Asatru, like most pre-Christian religions, is what might be called a “sex positive” religion in modern parlance.
That is, we shouldn’t have the same intense hang-ups about sex and sexuality that plague the Abrahamic religions; Judaism, Christianity, and Islam. The sort of thing that leads to mandatory celibacy for Christian priests and the insistence that sex is only for procreation as seen in Christianity, odd compulsions regarding menstruation in Judaism, and female genital mutilation and rules regarding female education and socialization designed to ensure female fidelity in Islam.
We like to fuck*, and we’re not afraid of fucking and people who do fuck. It’s natural, it’s pleasurable, and it’s something to be encouraged.
That’s not to say that Asatru endorses complete licentiousness, especially within the bonds of marriage. There are definite moral proscriptions around men who seduce the wives of other men (along with oathbreakers and murderers, the only people destined for torment in the afterlife), and Lokasenna 30 implies that women sleeping with married men were equally ill-regarded. Ibn Fadlan’s account supports the view that adultery was a serious crime. Incest was regarded as a vice among the Aesir, and so presumably among mortals as well, although it’s highly dubious as to whether the tales of the gods were intended to be models for human behavior in all instances. And divorce was almost ridiculously easy for a woman to do (she even got her dowry back!). The law codes are harder to interpret, because so many of them were written down in Christian times, but those that scholars deem the oldest do seem to agree with this.
However, it should be noted that polygamy wasn’t unknown, especially among men of high rank, if Adam of Bremen is to be believed. The Germanic people practiced exposing unwanted children, so it’s difficult to imagine they’d blink twice at aborting a child in the womb if they had the technology (as far as I’m aware, the jury’s out on whether or not they did, in the form of abortifacient herbs and the like; the Romans certainly did, so it wouldn’t be a stretch). Ditto for birth control; they almost certainly had some form of condom. And rape? I realize it’s a common stereotype, but it might very well have been much less common in Viking society than other contemporary societies, even after battle.
I should point out that none of this negates the idea of traditional gender roles. They weren’t exactly iron-clad Commandments brought down from the Mountain, but even though there were defintiely exceptions, they were still only the exceptions that proved the broader rule. (Part of the problem with modern society is that everybody feels the need to be special, so they’re the ones who get to be that exception, just to prove they’re an individual; I put the blame on our postmodern, secular, atomized society; but that’s for another article.)
Homosexuality and gender and the like are larger questions that deserve articles of their own, if not entire books. Suffice to say that our pre-Christian ancestors were a lot more liberal and forgiving about such things than many conservative Jews, Christians, and Muslims are today**, but it’s also true that the exacting categorization that modern society insists upon simply didn’t exist back then. There was no “gay lifestyle.” There was a Viking lifestyle, or a Gothic lifestyle, or a Saxon lifestyle. The ones complaining about the “womanly clattering of bells” were the Christians on the outside looking in.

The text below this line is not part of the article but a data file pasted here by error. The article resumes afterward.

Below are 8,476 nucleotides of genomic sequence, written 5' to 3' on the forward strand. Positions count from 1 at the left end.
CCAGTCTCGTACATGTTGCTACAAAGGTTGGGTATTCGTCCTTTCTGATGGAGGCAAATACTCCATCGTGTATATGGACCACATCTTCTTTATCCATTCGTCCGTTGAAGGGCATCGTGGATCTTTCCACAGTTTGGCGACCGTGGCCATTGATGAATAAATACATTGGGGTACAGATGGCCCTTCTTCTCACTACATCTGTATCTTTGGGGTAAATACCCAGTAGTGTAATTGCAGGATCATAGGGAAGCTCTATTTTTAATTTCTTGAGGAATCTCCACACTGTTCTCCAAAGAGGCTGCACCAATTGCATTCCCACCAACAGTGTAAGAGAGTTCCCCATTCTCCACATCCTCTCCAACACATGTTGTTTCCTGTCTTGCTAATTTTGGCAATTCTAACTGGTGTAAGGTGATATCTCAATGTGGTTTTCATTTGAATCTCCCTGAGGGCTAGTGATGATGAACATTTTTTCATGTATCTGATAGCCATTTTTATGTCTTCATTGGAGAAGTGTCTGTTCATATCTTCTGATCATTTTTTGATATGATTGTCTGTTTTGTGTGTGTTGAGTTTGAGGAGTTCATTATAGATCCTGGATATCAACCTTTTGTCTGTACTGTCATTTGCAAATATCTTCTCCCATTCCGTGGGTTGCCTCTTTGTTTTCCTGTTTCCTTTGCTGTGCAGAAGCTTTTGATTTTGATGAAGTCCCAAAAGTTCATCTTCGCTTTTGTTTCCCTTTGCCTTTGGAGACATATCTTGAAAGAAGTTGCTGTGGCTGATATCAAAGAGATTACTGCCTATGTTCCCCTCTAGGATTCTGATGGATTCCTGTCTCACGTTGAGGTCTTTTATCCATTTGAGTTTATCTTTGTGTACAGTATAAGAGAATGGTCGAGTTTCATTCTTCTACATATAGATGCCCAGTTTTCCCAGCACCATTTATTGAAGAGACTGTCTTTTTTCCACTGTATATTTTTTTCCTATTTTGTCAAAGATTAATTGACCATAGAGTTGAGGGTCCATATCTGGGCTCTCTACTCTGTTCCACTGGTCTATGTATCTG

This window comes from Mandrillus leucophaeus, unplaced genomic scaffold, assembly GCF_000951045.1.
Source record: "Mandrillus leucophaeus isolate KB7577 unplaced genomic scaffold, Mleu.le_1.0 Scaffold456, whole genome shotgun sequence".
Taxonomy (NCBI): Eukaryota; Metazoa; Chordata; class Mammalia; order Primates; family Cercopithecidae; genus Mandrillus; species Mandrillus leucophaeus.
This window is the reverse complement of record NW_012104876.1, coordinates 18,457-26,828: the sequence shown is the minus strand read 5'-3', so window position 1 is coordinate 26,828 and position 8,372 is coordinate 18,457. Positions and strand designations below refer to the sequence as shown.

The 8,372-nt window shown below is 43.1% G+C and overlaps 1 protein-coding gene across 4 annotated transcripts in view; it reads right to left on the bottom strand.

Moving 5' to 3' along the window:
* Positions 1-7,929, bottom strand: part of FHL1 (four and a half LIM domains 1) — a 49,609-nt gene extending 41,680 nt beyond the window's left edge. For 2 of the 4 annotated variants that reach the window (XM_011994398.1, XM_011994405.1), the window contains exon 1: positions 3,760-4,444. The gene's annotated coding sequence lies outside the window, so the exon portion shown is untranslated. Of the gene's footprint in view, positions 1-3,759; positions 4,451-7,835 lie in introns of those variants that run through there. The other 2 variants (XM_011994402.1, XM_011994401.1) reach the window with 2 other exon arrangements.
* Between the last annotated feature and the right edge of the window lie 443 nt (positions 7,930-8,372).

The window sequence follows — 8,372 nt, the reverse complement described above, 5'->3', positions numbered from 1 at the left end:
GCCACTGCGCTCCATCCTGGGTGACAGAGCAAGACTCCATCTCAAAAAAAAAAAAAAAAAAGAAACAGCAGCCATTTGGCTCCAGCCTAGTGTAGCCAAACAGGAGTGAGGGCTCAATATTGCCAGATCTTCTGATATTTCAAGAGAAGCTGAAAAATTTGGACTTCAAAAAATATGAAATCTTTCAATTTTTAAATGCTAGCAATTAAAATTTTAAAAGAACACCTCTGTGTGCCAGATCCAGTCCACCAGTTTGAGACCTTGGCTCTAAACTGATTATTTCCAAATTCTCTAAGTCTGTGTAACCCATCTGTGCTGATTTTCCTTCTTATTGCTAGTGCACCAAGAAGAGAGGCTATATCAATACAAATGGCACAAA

So the Abrahamics have it all wrong from an Asatru perspective, as far as sex is concerned. They think it’s something dangerous, something that needs to be suppressed and controlled. We think it’s something to be indulged in, and screw anyone who thinks otherwise.***
But that brings us to those who think that Asatru should espouse some sort of “return to traditional values.” The problem is, their idea of “traditional values” is somewhat at odds with the actual pre-Christian values of our Heathen ancestors. When examined critically, their idea of “tradition” goes back to Eisenhower, or even worse, the Victorian era. It’s entirely understandable, given the society in which we all live, but it’s something that must be actively and consciously resisted.
But when you hear an Asatru leader start talking about “traditional values” you must ask yourself, “what tradition is that?” Is that the “tradition” of the 1950’s, when Protestant Christianity had hegemony over western culture, sex was something you only did once the kids were asleep, indoors (preferably missionary style, with the lights out), and homosexuality got you fired from your job or thrown in jail? Did Egill and Ásgerðr sleep in separate beds like Rob and Laura Petrie?
|How was Richie ever conceived with that night stand
stalwartly protecting Laura’s honor? The world may never know.
Or is it the tradition of the 9th century, or the 5th century, or the 1st century, when men and women weren’t afraid to fuck one another, but still knew the importance of marriage? When the only things that were beyond the pale were incest and adultery? When people danced licentious dances around Maypoles, pairing up young boys and girls for some not-so-subtle imagery?
Asatru isn’t afraid of sex. We embrace it, we love it, and we practice it every chance we get.
* My use of the Saxon-derived term is deliberate. If you’re a delicate hothouse flower who can’t stand the use of a perfectly good word of Germanic origin, perhaps Asatru isn’t for you.
** Yes, yes. Ergi. I know. As I say, it’s a very complex subject, and that particular question is quite tangential to this particular article. I mention it here only because someone will give me grief if I don’t.
*** Pun intended. 😉